Things you can do to be a better cook right now

1. buy an instant digital meat thermometer.

The quickest way to ruin a perfectly marbled $25 steak? Cut it to find out if it's medium rare. Yes, the Thermapen costs $95, but four steaks later, you broke even.

2 Write in your cookbooks.

The soup could have used more tomatoes? The chicken needed ten more minutes in the oven? Make a note of it, and you'll never make that mistake again.

3 - Master quick pickling.

Whisk some salt and sugar into the white vinegar. Pour in thinly sliced raw vegetables. Wait 20 minutes. Eat.

4. Have your knives professionally sharpened.

You may have a steel or sharpener at home, but once a year get a professional to revive those knives. Your chopping will be faster, more accurate and, believe it or not, safer.

5 Four words to live by: family package with chicken thighs.

Chicken breasts are expensive and can get boring after a while; thighs are juicier, cheaper and more flavorful.

6. Ditch most of your spices - especially that ground cumin.

Ground spices die quickly. So give them a whiff - if they don't smell, they won't taste like anything. And if they don't taste like anything, you're cooking with a flavorless brown powder.

7 - Join a CSA.

At the very least, you'll learn how to cook kale fifteen ways. You'll maximize your culinary horizons by finding ways to use all that fresh produce.

8 - Replace your non-stick skillet.

Do your scrambled eggs slide off the pan if you don't use oil or butter? They should. It may be time for an upgrade.

9. treat your herbs like flowers.

There's nothing worse than limp herbs. Next time, trim the stems and put the parsley in a glass of water, put a plastic bag over it and store it in the fridge.

10 - Get a mandoline and don't be afraid to use it.

Want great scalloped potatoes or scrambled carrots? Buy a mandoline. Are you a scarecrow? Wear a cut-resistant protective glove until you feel like you have bare hands.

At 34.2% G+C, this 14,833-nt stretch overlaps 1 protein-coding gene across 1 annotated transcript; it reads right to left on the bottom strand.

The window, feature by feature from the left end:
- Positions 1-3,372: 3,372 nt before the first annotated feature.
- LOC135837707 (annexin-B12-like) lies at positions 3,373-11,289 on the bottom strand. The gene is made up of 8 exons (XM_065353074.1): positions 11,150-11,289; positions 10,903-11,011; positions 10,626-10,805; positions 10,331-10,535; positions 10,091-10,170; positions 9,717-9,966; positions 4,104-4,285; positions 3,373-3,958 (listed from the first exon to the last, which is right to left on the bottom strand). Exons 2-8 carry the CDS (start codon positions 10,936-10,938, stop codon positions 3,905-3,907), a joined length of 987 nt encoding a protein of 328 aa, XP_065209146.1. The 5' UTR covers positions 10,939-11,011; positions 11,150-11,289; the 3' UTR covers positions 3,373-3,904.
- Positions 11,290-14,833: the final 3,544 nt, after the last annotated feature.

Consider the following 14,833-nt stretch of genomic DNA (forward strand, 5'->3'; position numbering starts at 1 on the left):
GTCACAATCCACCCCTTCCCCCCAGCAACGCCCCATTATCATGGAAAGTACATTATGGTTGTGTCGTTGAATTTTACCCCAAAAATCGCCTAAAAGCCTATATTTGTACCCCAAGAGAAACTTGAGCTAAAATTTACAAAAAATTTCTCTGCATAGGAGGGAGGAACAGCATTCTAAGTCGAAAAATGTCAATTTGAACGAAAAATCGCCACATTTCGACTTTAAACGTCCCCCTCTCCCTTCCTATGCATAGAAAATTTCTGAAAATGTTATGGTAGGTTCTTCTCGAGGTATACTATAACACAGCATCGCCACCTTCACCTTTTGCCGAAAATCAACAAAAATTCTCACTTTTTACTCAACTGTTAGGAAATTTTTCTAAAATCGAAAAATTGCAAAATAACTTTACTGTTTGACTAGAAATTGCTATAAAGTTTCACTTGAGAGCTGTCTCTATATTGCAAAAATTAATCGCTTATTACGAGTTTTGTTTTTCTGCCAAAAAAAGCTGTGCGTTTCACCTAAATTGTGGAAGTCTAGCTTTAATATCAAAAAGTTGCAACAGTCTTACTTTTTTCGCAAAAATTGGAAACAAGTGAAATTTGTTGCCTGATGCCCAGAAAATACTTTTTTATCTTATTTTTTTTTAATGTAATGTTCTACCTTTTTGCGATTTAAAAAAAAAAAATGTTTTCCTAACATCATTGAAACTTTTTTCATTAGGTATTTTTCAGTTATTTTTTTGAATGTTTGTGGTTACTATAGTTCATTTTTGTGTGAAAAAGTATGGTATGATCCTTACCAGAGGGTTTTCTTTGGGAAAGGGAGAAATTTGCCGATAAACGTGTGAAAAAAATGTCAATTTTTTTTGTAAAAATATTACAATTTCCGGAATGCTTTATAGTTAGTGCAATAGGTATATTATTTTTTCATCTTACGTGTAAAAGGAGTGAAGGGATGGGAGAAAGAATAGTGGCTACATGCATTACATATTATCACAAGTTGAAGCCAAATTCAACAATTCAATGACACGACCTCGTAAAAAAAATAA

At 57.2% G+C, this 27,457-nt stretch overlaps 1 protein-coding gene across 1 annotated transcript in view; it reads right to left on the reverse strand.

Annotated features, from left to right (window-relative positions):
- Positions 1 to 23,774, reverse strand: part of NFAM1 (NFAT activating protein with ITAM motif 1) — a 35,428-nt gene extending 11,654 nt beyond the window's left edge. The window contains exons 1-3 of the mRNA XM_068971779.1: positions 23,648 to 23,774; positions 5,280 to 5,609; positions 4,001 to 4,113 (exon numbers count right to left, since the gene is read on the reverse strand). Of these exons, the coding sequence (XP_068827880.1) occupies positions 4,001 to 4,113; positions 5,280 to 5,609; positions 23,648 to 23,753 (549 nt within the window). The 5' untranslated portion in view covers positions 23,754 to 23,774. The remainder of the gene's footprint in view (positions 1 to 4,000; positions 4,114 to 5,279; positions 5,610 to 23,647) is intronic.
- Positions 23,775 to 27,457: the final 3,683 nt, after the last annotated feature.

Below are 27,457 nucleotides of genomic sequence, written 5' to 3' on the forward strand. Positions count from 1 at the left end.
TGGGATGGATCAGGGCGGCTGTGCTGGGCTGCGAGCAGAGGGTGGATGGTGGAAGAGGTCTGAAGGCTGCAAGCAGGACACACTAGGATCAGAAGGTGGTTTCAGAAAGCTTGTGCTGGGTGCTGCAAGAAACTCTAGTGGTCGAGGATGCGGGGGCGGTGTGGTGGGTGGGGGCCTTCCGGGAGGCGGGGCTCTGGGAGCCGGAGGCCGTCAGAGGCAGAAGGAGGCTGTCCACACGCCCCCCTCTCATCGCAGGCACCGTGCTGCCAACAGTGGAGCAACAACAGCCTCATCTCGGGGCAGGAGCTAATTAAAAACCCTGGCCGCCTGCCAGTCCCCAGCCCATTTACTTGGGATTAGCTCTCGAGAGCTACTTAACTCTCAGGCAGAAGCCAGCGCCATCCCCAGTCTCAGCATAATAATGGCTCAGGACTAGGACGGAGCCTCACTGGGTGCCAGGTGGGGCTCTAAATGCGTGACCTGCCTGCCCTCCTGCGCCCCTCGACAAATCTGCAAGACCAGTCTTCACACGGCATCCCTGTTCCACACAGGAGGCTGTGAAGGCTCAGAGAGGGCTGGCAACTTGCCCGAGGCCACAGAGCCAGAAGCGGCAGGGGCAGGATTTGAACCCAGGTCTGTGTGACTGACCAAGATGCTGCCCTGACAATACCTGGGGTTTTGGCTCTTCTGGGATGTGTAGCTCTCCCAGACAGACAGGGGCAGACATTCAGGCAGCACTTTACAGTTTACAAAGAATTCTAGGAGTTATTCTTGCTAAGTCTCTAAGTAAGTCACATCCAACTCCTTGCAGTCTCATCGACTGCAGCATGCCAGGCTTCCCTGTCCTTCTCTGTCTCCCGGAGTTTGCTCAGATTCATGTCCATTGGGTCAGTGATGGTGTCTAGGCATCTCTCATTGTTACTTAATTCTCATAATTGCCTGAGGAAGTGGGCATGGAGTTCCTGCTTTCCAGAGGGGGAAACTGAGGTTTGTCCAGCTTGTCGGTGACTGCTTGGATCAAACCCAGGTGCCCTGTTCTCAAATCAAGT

11. double batch of rice (or quinoa, or bulgar, or...).

Cooked grains in the fridge mean that fried rice, pilaf, rice bowls and solid salads are all within reach.

12 - Make sure your workspace is well lit.

Look, the 40-watt bulb in your oven hood won't cut it. Get a cheap clamp light from the hardware store so you can see what you're doing.

13. buy parchment paper.

What else are you going to roast your vegetables on? How else are you going to make a quick dinner of fish inparchment paper?

14. stock up on super-cheap, random cuts of meat.

A freezer full of roasted turkey necks and chunks of beef off the bone will ensure you always have what you need to make broth.

15 - Save your parmesan rinds and freeze them for later.

Remember that thing with the chunks of meat in a super heap? Think of the rinds as bones of cheese.

16 - Buy a new kitchen sponge.

Existential Question Time. If your sponge is dirty and smells, how can you expect it to clean dishes?

17 Put a lid on your pot to make the water boil faster.

It seems obvious, but if you didn't know, you know now.

18. dry your salad greens with a kitchen towel.

Salad spinners? So bulky and annoying. Instead, put your freshly washed greens in a clean towel, gather them at the ends, and wave that sucker around until the salad dries (or your arm gets tired).

19 - Save the schmaltz.

Chicken fat is an amazing thing, whether you're frying onions in it, sauteing greens in it, or spreading it on toast. So after you've eaten your roast chicken dinner, drain the now-cooled liquid fat into a plastic container and store it in the freezer. (Pro tip: This also applies to bacon fat).

20 Use a garbage bowl.

Hat tip to Rachael Ray. Buy a large bowl and keep it ready to fill with eggshells and other garbage created during cooking.

21 - Buy a new Y peeler.

Like anecdotes about high school football games, peelers get dull, especially after a few years. We recommend the Kuhn Rikon Swiss Peeler, which only costs seven bucks.

22 - Find the biggest mixing bowl you can and buy it.

You can't toss salad, stir cookies, or make meatballs in a tiny cereal bowl. All you can do is make a bigger mess.

23 - Avoid bad glass cutting boards.